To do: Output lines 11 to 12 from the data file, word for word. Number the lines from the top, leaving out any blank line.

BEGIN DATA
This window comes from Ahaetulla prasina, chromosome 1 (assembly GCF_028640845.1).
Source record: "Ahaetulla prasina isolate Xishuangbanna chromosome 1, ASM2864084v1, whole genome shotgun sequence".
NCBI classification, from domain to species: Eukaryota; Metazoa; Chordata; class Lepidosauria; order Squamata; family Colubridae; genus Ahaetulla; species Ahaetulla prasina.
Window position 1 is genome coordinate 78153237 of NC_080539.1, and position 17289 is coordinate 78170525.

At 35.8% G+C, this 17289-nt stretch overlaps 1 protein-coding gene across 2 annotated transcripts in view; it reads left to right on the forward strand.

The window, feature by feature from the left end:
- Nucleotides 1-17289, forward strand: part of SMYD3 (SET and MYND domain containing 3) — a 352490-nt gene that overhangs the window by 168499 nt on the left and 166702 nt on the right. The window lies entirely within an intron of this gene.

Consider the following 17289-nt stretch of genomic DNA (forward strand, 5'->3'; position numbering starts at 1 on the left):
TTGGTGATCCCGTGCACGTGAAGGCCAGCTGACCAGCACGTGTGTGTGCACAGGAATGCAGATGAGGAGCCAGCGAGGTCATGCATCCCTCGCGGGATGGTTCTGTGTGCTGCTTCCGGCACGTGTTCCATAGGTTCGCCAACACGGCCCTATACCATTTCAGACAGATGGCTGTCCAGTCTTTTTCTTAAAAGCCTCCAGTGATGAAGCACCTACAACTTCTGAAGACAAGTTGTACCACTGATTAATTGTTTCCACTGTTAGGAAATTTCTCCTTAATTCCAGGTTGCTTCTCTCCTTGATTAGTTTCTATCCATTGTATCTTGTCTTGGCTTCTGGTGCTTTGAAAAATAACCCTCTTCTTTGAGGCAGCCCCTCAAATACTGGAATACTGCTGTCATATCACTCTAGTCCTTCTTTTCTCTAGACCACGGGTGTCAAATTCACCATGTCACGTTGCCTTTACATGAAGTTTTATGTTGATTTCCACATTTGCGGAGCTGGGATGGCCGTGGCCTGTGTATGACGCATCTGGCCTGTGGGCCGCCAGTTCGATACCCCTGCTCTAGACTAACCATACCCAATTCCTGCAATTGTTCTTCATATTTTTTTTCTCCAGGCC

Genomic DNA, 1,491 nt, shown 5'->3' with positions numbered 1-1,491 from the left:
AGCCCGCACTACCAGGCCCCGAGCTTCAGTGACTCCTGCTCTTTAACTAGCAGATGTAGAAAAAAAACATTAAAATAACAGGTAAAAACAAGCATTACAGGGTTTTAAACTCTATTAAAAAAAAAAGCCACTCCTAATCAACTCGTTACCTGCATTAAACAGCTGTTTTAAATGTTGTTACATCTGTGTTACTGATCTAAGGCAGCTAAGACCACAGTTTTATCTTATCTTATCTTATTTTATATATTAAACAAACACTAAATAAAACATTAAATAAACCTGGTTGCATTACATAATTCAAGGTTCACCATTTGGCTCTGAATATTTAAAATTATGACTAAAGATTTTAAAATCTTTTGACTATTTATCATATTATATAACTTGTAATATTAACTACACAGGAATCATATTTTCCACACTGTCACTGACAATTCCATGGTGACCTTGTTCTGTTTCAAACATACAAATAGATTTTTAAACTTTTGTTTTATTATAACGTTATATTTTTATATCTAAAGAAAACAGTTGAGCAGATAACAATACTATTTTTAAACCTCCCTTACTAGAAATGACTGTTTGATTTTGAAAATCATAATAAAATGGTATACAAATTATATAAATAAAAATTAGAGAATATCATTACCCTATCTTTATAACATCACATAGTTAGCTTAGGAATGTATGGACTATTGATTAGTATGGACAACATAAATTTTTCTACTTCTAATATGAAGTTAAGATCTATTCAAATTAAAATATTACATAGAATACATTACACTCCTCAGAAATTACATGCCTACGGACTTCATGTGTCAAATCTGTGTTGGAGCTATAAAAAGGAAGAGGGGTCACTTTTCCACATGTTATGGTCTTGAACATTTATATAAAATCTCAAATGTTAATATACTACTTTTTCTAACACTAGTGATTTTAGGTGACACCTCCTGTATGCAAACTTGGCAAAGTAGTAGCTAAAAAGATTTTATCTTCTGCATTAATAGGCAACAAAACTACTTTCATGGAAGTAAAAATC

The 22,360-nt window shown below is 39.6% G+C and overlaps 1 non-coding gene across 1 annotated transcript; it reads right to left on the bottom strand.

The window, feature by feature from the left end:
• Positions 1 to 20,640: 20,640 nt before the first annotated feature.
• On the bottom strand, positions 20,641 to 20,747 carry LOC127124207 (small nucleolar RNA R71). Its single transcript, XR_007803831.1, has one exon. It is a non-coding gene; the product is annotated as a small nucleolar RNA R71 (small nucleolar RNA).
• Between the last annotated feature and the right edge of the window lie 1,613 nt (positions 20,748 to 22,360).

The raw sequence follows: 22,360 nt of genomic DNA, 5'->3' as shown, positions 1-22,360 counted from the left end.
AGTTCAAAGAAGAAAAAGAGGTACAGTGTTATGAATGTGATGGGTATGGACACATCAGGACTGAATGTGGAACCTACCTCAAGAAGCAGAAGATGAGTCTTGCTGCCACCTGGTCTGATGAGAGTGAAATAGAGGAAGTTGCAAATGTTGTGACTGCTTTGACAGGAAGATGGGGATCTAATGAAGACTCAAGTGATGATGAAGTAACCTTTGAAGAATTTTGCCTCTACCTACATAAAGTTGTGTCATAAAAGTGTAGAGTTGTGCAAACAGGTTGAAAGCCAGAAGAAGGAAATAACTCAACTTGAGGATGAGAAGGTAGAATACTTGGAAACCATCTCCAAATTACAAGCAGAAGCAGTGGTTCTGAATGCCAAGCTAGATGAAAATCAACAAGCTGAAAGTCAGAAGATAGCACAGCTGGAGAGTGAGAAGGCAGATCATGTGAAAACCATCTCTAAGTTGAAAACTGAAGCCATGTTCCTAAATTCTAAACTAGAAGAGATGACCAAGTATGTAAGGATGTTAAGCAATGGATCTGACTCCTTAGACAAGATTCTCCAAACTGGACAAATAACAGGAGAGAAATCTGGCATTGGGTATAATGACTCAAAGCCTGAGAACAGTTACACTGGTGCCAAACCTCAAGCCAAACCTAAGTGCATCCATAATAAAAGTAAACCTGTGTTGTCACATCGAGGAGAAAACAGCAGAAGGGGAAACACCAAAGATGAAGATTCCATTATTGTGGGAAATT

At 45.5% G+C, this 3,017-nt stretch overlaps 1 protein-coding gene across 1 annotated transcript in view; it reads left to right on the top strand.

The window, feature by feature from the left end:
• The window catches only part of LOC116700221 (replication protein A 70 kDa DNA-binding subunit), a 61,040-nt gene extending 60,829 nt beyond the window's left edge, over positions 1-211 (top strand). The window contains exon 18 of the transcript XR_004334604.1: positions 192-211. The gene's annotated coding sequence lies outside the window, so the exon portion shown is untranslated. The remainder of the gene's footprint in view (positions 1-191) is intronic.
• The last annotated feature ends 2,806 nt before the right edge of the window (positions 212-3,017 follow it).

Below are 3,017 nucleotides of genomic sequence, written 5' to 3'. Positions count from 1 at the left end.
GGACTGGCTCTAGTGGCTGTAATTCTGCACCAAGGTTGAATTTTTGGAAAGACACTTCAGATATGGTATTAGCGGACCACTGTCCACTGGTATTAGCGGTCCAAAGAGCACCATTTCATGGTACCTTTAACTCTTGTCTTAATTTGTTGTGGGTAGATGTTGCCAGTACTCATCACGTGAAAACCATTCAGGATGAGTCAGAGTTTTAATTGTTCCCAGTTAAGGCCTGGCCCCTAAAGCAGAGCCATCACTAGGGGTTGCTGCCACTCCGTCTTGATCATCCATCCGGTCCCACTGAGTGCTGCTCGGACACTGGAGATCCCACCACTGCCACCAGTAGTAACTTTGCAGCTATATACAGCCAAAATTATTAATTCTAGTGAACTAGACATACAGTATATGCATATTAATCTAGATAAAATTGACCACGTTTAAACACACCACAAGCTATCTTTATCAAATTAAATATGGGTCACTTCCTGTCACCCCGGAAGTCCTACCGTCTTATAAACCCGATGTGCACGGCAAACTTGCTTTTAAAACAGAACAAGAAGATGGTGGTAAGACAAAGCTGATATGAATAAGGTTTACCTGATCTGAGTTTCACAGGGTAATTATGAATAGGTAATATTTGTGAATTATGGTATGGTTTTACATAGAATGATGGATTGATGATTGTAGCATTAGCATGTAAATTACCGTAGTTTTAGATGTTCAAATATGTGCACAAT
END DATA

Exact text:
AGCCCGCACTACCAGGCCCCGAGCTTCAGTGACTCCTGCTCTTTAACTAGCAGATGTAGAAAAAAAACATTAAAATAACAGGTAAAAACAAGCATTACAGGGTTTTAAACTCTATTAAAAAAAAAAGCCACTCCTAATCAACTCGTTACCTGCATTAAACAGCTGTTTTAAATGTTGTTACATCTGTGTTACTGATCTAAGGCAGCTAAGACCACAGTTTTATCTTATCTTATCTTATTTTATATATTAAACAAACACTAAATAAAACATTAAATAAACCTGGTTGCATTACATAATTCAAGGTTCACCATTTGGCTCTGAATATTTAAAATTATGACTAAAGATTTTAAAATCTTTTGACTATTTATCATATTATATAACTTGTAATATTAACTACACAGGAATCATATTTTCCACACTGTCACTGACAATTCCATGGTGACCTTGTTCTGTTTCAAACATACAAATAGATTTTTAAACTTTTGTTTTATTATAACGTTATATTTTTATATCTAAAGAAAACAGTTGAGCAGATAACAATACTATTTTTAAACCTCCCTTACTAGAAATGACTGTTTGATTTTGAAAATCATAATAAAATGGTATACAAATTATATAAATAAAAATTAGAGAATATCATTACCCTATCTTTATAACATCACATAGTTAGCTTAGGAATGTATGGACTATTGATTAGTATGGACAACATAAATTTTTCTACTTCTAATATGAAGTTAAGATCTATTCAAATTAAAATATTACATAGAATACATTACACTCCTCAGAAATTACATGCCTACGGACTTCATGTGTCAAATCTGTGTTGGAGCTATAAAAAGGAAGAGGGGTCACTTTTCCACATGTTATGGTCTTGAACATTTATATAAAATCTCAAATGTTAATATACTACTTTTTCTAACACTAGTGATTTTAGGTGACACCTCCTGTATGCAAACTTGGCAAAGTAGTAGCTAAAAAGATTTTATCTTCTGCATTAATAGGCAACAAAACTACTTTCATGGAAGTAAAAATC

The 22,360-nt window shown below is 39.6% G+C and overlaps 1 non-coding gene across 1 annotated transcript; it reads right to left on the bottom strand.